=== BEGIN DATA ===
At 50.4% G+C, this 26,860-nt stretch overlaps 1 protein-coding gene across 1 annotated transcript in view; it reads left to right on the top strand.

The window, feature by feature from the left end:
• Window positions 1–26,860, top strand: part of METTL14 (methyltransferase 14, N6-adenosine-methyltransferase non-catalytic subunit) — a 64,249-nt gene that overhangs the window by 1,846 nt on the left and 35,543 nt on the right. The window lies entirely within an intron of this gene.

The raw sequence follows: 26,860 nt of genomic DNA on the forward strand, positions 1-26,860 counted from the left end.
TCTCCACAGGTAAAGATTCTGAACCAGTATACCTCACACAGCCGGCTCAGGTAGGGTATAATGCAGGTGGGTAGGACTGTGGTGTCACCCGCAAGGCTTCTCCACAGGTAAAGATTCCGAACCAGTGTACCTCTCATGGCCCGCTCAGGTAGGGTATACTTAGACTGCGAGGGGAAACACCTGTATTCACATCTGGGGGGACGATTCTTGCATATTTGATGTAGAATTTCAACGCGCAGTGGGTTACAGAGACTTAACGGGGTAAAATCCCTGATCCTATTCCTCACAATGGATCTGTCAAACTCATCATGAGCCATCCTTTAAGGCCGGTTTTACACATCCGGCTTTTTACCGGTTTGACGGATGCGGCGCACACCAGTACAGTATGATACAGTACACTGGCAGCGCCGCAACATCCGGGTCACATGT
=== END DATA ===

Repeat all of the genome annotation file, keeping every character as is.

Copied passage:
At 50.4% G+C, this 26,860-nt stretch overlaps 1 protein-coding gene across 1 annotated transcript in view; it reads left to right on the top strand.

The window, feature by feature from the left end:
• Window positions 1–26,860, top strand: part of METTL14 (methyltransferase 14, N6-adenosine-methyltransferase non-catalytic subunit) — a 64,249-nt gene that overhangs the window by 1,846 nt on the left and 35,543 nt on the right. The window lies entirely within an intron of this gene.

The raw sequence follows: 26,860 nt of genomic DNA on the forward strand, positions 1-26,860 counted from the left end.
TCTCCACAGGTAAAGATTCTGAACCAGTATACCTCACACAGCCGGCTCAGGTAGGGTATAATGCAGGTGGGTAGGACTGTGGTGTCACCCGCAAGGCTTCTCCACAGGTAAAGATTCCGAACCAGTGTACCTCTCATGGCCCGCTCAGGTAGGGTATACTTAGACTGCGAGGGGAAACACCTGTATTCACATCTGGGGGGACGATTCTTGCATATTTGATGTAGAATTTCAACGCGCAGTGGGTTACAGAGACTTAACGGGGTAAAATCCCTGATCCTATTCCTCACAATGGATCTGTCAAACTCATCATGAGCCATCCTTTAAGGCCGGTTTTACACATCCGGCTTTTTACCGGTTTGACGGATGCGGCGCACACCAGTACAGTATGATACAGTACACTGGCAGCGCCGCAACATCCGGGTCACATGT